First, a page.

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To sleep alone or share your bed? According to one new study, guys who claim they “sleep better alone” may want to come up with a new line. Men, the study suggests, get better sleep when they spend the night cuddling up. The same isn't true for women.

Research on couple co-sleeping is hardly fresh, but most studies concern older couples in the bedroom. While they tend to report sleeping better beside their loved ones, physiological sleep activity tests generally suggest the opposite — sleeping with partners is associated with decreased deep sleep and more bodily movement, especially for women. But what about less-established couples who don’t share bedrooms — the lovebirds who’ve just recently defined the relationship, or Saturday-night soulmates hesitant to use labels? Psychologists at Germany's Freiberg University sought to see how and how well younger couples sleep when they share the covers or bid adieu at bedtime. 

For the study, published in the journal Behavioral Sleep Medicine, researchers asked 15 twenty-something heterosexual couples who didn’t live together to keep sleep diaries and wear activity-monitoring bracelets for five consecutive nights. Over the course of the experiment, each couple had to sleep together and alone, in both their own bed and their partner’s bed, yielding four distinct setups.

Ready access to a cuddle-partner did matter, at least for men, who slept substantially longer and later when they curled up alongside their girlfriends.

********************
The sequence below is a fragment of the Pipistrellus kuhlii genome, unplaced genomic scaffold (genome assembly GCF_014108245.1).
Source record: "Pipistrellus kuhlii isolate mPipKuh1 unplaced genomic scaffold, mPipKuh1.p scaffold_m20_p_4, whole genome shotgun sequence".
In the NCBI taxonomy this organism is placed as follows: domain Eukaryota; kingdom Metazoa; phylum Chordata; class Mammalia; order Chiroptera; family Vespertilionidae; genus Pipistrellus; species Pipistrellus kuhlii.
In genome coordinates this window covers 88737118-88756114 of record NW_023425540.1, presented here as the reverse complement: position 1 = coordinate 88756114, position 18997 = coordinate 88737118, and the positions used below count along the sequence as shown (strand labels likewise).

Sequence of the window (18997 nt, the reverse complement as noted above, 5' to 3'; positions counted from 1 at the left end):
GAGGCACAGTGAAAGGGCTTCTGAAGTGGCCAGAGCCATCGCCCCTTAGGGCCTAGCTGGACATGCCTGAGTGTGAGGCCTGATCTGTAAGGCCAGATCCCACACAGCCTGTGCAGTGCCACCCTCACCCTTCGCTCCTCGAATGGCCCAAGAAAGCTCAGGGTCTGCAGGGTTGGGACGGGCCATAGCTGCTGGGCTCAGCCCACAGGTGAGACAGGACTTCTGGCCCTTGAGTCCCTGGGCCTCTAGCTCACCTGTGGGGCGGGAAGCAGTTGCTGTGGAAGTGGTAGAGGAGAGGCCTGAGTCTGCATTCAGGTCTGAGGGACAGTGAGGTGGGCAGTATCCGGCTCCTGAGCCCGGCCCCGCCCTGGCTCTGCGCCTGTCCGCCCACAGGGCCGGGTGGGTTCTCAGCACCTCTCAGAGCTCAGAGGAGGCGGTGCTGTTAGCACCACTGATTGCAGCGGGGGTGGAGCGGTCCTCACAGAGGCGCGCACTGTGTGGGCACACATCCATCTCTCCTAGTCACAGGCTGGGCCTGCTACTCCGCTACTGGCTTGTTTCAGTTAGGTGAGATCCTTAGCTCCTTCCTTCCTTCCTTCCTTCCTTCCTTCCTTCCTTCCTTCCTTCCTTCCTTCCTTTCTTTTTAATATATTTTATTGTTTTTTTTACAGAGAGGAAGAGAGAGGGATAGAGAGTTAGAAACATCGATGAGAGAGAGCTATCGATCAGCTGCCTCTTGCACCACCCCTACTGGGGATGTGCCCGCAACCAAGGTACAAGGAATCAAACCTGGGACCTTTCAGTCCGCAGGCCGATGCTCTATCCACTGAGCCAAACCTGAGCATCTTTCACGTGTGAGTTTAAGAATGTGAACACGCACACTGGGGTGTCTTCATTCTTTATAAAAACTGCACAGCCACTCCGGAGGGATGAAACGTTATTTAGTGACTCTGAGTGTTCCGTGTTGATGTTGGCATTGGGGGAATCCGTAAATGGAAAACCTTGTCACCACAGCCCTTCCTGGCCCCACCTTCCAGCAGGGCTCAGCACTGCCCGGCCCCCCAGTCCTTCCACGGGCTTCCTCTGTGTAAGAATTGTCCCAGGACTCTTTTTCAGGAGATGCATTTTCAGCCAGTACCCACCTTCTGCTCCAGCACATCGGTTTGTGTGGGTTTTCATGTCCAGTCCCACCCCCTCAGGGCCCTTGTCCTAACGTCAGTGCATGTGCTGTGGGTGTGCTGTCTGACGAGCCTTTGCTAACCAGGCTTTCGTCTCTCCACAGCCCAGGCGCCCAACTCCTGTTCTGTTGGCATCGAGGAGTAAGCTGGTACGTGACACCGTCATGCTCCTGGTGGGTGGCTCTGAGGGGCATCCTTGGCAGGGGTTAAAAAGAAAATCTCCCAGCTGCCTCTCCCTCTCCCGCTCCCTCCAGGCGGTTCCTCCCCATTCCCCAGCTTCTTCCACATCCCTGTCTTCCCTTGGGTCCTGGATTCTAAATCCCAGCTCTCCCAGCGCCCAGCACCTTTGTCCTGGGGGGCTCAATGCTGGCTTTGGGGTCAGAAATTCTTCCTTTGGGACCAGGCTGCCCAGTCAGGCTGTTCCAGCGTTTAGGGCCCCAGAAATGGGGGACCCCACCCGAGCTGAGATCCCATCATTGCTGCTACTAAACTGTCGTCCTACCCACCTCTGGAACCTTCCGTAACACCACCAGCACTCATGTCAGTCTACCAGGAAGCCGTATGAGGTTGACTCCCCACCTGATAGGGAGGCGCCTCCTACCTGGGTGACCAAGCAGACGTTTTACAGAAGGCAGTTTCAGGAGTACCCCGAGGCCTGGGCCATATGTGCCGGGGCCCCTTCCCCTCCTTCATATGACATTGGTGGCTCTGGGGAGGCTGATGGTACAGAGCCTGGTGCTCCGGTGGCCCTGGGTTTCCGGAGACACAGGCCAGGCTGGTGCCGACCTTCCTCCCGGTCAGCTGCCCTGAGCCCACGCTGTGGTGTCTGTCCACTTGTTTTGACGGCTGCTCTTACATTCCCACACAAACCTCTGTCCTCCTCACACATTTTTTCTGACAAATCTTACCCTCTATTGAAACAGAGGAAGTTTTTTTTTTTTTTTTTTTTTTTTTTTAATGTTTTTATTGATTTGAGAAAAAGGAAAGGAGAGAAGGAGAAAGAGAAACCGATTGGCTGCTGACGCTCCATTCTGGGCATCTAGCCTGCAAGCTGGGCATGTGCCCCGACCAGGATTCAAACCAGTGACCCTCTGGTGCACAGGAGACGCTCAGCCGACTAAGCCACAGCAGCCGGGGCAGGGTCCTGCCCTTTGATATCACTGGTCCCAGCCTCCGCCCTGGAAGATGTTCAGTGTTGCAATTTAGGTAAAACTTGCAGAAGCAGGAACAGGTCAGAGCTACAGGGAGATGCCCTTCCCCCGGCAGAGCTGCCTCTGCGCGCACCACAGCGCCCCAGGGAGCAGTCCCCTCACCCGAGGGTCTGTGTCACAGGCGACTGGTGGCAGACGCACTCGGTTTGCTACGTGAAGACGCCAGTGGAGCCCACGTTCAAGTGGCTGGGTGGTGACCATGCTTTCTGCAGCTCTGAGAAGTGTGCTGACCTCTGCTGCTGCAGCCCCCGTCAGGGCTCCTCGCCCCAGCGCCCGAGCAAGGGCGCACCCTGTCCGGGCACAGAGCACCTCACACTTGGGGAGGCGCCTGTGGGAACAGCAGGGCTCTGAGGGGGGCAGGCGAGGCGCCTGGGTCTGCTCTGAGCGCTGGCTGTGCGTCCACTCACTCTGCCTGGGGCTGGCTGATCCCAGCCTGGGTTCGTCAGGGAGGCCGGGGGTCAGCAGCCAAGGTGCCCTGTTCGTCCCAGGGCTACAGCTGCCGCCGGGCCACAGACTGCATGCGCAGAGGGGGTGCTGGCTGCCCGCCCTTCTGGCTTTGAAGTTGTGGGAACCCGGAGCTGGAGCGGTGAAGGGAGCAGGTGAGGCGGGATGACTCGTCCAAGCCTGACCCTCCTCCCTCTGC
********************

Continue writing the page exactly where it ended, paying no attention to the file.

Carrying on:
Researchers compared participants’ subjective rest-assessments to data on bed times, waking times, mid-sleep awakenings and quality and duration of sleep. Ultimately, they wanted to see how location (her apartment or his) and setting (sleeping apart or together) affected sleep in couples.

In this case, location didn't matter — couples slept just as well in their partners’ beds as in their own. But, sleeping next to a cuddle-partner did matter, at least for men, who slept substantially longer and later when they curled up alongside their girlfriends. While both male and female participants reported sleeping better in pairs, the actigraphy data said otherwise. Women got the same quality sleep with or without their boyfriends hogging the covers.

It was surprising, researchers wrote, that sleeping in pairs affected men, and only men, so strongly.

It has been argued that co-sleeping leads to better, longer sleep because people feel more emotionally and physically secure. And, from an evolutionary standpoint, the effect should arguably be more pronounced in women who, given their smaller muscles, need more protection. But, the growing evidence suggests that sleeping in pairs disturbs women’s sleep more than men’s. Why? Perhaps, the study says, because men are far more likely to have sleep apnea. All that disordered nocturnal breathing keeps women up — snoring and snoozing don’t make for compatible bedfellows.